For a while there it looked like Kickstarter was akin to printing your own money, especially if you were a comic creator. From The Order of the stick earning over $1.25 million in early 2012 to Frank Cho clearing over $150,000 just a couple of months ago, it seemed like Kickstarter was THE sure way to make money in comics.
However, there were some rumblings. Things may not have been quite so “easy” as it first seemed. And, it seemed, creators were stumbling at the same place: shipping.
Whether it was Molly Danger or Sullivan’s Sluggers, it seemed that the #2 issue creators had with actually making money on Kickstarter (#1 being actually completing the project in a timely enough manner to get some return on their investment) was the cost of shipping. Both international and domestic shipping costs can be staggering. When shipping hundreds, if not thousands of units, a small miscalculation in those costs can add up to some serious cash.
It is not that the creators are irresponsible, crooked, unintelligent, ignorant, or any of the other words I have seen tossed about the internet recently when it comes to this issue. More often than not, the creators involved have a load of creative skills and experience, and very little business experience. They do not have a dedicated staff of highly qualified and experienced individuals who do nothing but calculate shipping costs and determine logistics. At best they have a spouse or friend who is willing to make a couple of phone calls in their spare time. Usually it is up to the creator to make all the decisions. So mistakes happen.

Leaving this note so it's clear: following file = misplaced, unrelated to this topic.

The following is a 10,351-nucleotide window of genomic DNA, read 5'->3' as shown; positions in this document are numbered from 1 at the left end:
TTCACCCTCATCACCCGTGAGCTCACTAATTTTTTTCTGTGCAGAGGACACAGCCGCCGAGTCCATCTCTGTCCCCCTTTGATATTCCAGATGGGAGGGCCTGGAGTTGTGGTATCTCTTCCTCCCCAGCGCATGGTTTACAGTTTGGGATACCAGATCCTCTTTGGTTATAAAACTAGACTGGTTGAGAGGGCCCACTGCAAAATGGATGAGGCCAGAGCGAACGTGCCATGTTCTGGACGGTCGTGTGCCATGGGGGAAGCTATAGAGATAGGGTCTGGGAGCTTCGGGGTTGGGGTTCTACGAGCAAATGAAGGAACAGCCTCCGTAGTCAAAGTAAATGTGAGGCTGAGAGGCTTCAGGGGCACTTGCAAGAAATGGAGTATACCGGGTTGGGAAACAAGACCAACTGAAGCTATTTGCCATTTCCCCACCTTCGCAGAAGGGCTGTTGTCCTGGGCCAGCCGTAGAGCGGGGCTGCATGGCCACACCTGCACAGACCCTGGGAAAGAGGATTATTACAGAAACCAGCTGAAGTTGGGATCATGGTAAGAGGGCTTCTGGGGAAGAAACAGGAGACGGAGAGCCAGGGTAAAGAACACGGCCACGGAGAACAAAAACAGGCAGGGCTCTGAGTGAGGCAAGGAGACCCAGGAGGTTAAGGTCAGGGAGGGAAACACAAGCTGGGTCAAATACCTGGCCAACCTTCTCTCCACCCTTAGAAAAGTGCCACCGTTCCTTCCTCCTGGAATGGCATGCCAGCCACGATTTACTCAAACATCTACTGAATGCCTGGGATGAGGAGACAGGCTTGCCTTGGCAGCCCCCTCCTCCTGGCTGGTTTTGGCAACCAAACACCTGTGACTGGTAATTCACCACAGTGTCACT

recently I was informed that one of my Kickstarter projects was just about prepared to ship. I had backed Greg Rucka and Rick Burchett’s Lady Sabre and the Pirates of the Ineffable Aether (first announced on this blog, natch!) and now it was ready to be packed up and shipped out. I dutifully filled out my backer survey and made sure that my shipping info was correct, all the while lamenting the fact that it was going to cost the creators somewhere in the neighborhood of $4 to ship me a book (when you calculate in the cost of the shipping envelope as well as the actual shipping cost).